After traveling home yesterday from a short vacation in Richmond , I was eager to to get out to Wildwood with my camera. Actually, I'm usually eager to get out to Wildwood even when I've been at home!
I began my walk in the Park at the Eighth Avenue entrance. The cell tower is up there and it's easy to make a quick check of what's happening in that open area.
I soon began snapping photos of flowers and butterflies and bugs. One little brown butterfly gently fluttered by, stopped to rest in the grass, and allowed me to get close enough to take several shots. I did not recognize the species, and I wanted to get home to get a closer look at its image in my computer.
After dinner, I began my search. I soon realized that I had found an extremely rare critter that had made its home in Wildwood for at least eighteen years according to Clyde Kessler, who also confirmed my identification. These insects are also extremely local within their range. He had told me to be on the lookout for them, but we had not seen any at all last summer. We feared that aggressive spraying under the power lines might have harmed the insect or its habitat.What a joy to discover that our friends had only taken a year's vacation. Even a Northern Metalmark (Calephelis borealis) knows that Wildwood is a wonderful place!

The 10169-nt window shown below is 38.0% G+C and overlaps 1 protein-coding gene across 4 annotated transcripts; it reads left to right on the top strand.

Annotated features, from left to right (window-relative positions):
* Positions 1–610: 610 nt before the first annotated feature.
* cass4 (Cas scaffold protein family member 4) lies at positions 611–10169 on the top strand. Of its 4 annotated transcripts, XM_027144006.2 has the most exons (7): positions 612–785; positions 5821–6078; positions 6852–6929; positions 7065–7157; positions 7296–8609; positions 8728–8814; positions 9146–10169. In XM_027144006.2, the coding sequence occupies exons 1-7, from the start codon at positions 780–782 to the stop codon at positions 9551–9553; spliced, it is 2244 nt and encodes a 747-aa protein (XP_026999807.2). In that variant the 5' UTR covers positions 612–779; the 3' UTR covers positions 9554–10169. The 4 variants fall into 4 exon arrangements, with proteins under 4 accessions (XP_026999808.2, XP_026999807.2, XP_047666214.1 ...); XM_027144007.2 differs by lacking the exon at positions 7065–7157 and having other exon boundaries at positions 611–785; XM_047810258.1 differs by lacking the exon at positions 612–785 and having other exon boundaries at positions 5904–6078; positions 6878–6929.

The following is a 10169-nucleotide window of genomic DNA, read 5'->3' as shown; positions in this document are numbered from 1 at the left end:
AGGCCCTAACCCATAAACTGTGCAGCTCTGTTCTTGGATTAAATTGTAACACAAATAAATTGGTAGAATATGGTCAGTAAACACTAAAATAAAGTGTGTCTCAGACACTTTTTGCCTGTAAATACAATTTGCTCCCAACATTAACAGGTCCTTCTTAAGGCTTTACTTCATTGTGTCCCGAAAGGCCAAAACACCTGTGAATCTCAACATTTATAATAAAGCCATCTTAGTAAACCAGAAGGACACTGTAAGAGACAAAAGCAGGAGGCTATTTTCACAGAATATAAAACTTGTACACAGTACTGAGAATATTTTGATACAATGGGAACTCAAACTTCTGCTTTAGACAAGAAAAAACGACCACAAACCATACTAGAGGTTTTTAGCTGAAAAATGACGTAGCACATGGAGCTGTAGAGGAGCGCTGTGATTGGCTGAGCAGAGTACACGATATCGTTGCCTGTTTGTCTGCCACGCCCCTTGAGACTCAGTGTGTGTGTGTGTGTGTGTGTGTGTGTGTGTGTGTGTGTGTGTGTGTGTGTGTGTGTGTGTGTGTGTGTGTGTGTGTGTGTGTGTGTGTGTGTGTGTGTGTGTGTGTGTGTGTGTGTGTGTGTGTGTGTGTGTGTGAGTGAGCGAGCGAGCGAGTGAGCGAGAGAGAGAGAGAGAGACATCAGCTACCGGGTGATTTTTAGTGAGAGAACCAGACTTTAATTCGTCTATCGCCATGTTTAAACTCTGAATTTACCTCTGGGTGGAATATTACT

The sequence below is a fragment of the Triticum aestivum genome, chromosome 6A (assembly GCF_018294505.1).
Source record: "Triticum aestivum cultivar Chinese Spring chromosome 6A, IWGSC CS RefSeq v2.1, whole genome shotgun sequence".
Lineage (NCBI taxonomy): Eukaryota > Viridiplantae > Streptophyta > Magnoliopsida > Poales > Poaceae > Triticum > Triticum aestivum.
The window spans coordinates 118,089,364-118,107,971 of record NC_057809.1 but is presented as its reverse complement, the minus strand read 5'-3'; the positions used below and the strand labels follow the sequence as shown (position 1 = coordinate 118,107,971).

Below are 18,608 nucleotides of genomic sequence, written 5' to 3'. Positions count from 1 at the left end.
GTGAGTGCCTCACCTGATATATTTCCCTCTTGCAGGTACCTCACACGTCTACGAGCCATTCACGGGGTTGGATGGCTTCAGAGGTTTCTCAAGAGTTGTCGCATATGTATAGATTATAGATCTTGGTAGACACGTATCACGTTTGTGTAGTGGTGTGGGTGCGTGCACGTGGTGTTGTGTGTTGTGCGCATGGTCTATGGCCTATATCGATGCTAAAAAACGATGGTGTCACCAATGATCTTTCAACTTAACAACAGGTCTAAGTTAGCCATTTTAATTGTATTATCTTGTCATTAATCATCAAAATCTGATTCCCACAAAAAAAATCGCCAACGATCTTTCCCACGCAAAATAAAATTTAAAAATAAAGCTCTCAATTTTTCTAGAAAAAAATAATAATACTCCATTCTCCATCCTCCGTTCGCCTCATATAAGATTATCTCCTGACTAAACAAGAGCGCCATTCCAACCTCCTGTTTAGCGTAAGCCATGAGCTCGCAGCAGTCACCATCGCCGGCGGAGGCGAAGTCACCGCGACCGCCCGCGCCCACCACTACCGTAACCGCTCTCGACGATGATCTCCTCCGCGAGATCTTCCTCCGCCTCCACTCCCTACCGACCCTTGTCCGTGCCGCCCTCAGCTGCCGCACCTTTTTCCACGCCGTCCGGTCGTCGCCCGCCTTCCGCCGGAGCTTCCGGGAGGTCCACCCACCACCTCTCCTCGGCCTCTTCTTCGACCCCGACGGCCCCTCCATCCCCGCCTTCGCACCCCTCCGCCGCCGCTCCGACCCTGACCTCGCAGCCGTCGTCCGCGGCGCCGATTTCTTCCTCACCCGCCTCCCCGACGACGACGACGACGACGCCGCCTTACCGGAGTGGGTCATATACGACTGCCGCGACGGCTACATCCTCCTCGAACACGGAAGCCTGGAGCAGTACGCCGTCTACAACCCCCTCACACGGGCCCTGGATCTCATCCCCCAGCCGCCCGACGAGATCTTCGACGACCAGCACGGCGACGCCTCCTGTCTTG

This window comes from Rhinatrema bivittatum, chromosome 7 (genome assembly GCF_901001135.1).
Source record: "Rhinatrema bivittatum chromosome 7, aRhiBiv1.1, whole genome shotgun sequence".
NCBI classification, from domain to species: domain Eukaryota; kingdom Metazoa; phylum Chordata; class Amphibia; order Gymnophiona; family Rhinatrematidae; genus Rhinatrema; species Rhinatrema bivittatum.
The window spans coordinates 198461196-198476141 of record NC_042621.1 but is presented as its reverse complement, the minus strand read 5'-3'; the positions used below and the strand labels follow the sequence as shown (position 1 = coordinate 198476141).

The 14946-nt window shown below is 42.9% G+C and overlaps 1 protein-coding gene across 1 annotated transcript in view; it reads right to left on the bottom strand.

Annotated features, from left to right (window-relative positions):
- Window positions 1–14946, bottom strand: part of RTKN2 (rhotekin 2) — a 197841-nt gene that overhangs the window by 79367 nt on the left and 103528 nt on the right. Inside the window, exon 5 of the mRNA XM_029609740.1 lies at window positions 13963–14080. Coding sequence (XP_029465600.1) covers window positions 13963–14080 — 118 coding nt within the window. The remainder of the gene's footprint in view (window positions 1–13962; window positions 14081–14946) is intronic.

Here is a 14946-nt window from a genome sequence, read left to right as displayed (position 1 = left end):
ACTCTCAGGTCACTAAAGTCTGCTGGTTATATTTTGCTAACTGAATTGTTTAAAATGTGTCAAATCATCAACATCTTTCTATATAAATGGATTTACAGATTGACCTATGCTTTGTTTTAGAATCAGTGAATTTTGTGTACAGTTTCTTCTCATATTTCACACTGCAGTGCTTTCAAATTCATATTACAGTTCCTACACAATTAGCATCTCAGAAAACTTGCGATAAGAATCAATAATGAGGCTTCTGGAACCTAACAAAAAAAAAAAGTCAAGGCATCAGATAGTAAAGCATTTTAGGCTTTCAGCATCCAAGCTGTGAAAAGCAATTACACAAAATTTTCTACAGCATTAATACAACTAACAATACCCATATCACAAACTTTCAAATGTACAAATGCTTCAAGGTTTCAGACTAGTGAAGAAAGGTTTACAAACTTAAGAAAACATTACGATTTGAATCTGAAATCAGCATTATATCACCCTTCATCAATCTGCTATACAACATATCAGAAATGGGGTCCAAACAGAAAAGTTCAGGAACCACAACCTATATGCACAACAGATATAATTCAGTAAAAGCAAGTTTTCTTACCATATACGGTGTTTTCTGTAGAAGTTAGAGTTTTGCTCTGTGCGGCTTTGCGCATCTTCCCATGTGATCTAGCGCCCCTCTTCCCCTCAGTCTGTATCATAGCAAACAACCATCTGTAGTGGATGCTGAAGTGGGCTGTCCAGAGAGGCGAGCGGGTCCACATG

The Northern Metalmark likes limestone and dolomite so the Elbrook Formation of Wildwood is a perfect place for the lovely creature's habitat. It loves to nectar on Butterflyweed but will be satisfied with Rosinweed, Oxeye Daisy, Mountain Mints, and such. For laying eggs and feeding larvae they need Ragworts (Packera) - particularly Round-leaf Ragwort (P. obovata) and Prairie Ragwort (P. plattensis).
These plants grow in the Wildwood.
Take a close look at the photo above. Can you see how the Metalmark got its name? Clyde says that when the sunlight catches their wings just right, the markings look to him like embossed silver threaded into the wings. They almost always land and perch with their wings open and flat so that getting a photo or even a look at their underwing is not easy. The mostly dark pattern allows them to be camouflaged and hidden from predators. They are reasonably calm when perched, so I was able to get my camera close and on the ground when one was perched on a low limestone rock and got the photos below of the light colored underwing as it slowly lifted itself on its four long back legs. Notice the two very short front legs - this is a characteristic of the male of this species. Females have two long front legs as well as four long back legs.
Now you can get a glimpse of the metal marks that give the butterfly its name. How about those compound eyes! Many insects use those as an excuse to dart away when a human puts a camera in their face. Love that calm...I snapped several shots and then wished that the critter would fold its wings up. It did raise them a bit, enough for me to feel successful with getting several views.
Metalmarks enjoy open glades, road cuts, power line cuts (without spray!), all with limestone soils. In most areas there is only one brood flying from mid June to mid July.
We must take care to guard the habitat of these small jewels and do all that is possible to ensure that they always find a comfortable and inviting home in Radford.
Welcome back to Wildwood, gentle friends!